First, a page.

Yesterday I participated as a panel judge in reviewing the 2 minute elevator pitches / door openers of a 35 member presales team. The panel was the VP of Sales, VP and Director of Marketing, and me. The scenario was that you suddenly get two minutes alone (anywhere – cafeteria, lobby, elevator) with a relatively senior executive of a company that you have been working with. How do you make that executive curious enough about what you are doing, or what you have learnt, in just two minutes? Curious enough that they will grant you more time or another meeting?
The exercise is useful because it teaches you to condense your thoughts into less than two minutes and get a high level summary that may provoke or challenge the executive. This actual situation doesn’t happen as often as marketers or sales trainers would believe, but it certainly does happen. (I once got 60 seconds with Bill Gates in an elevator!)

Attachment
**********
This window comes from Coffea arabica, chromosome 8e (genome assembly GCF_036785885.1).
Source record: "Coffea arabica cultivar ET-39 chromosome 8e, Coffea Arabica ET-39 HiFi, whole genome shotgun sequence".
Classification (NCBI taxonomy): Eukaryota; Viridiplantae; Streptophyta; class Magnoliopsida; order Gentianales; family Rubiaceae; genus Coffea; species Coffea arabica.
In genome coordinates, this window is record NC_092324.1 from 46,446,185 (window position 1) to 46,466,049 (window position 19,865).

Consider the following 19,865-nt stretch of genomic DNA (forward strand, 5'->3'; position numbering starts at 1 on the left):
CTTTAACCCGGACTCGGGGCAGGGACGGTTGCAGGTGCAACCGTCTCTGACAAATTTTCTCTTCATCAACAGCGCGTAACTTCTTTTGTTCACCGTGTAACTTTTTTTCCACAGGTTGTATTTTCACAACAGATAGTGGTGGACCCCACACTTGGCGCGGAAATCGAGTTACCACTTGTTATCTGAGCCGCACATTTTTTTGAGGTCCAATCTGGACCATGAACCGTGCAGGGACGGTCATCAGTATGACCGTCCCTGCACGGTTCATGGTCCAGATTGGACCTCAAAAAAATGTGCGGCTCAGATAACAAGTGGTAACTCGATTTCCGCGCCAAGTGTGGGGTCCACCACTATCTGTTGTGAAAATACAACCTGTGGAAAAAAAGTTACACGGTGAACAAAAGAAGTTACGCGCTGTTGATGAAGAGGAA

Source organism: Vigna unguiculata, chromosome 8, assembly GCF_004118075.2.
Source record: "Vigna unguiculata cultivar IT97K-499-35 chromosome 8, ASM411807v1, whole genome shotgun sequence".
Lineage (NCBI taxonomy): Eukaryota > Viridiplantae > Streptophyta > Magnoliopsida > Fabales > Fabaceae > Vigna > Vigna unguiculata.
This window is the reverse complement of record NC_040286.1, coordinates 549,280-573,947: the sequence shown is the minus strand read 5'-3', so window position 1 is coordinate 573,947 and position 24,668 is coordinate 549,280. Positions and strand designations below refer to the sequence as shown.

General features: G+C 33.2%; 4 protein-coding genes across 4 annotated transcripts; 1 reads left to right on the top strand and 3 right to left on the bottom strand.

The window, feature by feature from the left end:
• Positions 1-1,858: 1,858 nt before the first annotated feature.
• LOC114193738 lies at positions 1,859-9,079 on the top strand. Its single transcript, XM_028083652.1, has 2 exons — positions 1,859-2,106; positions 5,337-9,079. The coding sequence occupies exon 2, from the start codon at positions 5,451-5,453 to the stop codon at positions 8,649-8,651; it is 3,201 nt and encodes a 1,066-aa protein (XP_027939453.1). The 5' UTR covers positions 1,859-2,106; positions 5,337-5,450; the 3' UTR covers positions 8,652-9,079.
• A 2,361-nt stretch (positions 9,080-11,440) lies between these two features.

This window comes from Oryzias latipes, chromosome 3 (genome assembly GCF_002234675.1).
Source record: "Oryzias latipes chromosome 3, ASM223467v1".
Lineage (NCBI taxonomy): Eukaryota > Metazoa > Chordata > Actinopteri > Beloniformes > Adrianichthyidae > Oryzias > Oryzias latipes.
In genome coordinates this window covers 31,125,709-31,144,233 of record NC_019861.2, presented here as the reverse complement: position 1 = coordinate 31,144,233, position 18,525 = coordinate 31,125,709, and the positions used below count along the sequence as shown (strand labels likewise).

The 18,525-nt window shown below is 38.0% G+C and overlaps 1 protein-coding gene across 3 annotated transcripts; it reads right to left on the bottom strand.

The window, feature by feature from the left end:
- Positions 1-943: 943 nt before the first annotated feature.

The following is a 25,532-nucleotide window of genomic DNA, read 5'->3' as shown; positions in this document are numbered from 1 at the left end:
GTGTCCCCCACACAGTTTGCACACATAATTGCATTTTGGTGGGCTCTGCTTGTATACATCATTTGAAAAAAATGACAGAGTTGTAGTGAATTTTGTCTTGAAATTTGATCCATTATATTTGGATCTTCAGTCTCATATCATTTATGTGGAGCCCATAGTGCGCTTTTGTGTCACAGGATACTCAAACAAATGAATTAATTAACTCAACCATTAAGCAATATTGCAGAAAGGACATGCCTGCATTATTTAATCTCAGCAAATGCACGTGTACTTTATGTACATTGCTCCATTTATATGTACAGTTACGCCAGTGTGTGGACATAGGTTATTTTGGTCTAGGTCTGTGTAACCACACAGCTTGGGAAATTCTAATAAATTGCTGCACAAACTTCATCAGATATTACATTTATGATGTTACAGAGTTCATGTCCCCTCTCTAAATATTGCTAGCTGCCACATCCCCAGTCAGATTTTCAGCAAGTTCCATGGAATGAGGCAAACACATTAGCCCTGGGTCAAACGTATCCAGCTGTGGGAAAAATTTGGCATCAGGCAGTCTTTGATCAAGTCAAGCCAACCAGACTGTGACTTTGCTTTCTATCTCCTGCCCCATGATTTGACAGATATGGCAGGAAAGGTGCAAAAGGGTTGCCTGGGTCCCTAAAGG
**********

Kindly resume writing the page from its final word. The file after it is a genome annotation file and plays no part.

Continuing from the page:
What was interesting is that there were two classes of people who excelled in this situation. The first type was exactly what you expect – the seasoned SE who is used to rapidly translating technology into key business issues and then clearly communicate. The second type – was the people in the audience who knew the least about the technology! Really! The sales operations staff and two new hires gave an awesome pitch. Why? Because they didn’t commit any of these “elevator” crimes.
1. Taking one minute to get to the point. (that’s 50% of your time)
2. Using techno-speak and jargon and acronyms.
3. Failing to talk about current/future issues.
4. Neglecting some vision phrase like ‘suppose’, ‘imagine’, or “what if?’
5. Having so many points there was no focus
6. Not asking any questions
7. Failing to have a call to action at the end.
So let’s be positive instead. Next time you are asked to give an elevator pitch – give it the shaft. No executive wants to hear who you are and what you do – they want to know how you can help them and maybe learn something new. So, instead
1. Bottom Line Up Front after the basic pleasantries.
2. Speak clearly and concisely.
3. Lay out the pain statement. But don’t overdo it.
4. Help the exec imagine the future with the pain fixed.
5. Single point, single focus
6. Ask at least one question.
7. Ask for a next step.
Is that a lot for two minutes? No. When you plan ahead you may even have 30 seconds left over. Give it a try.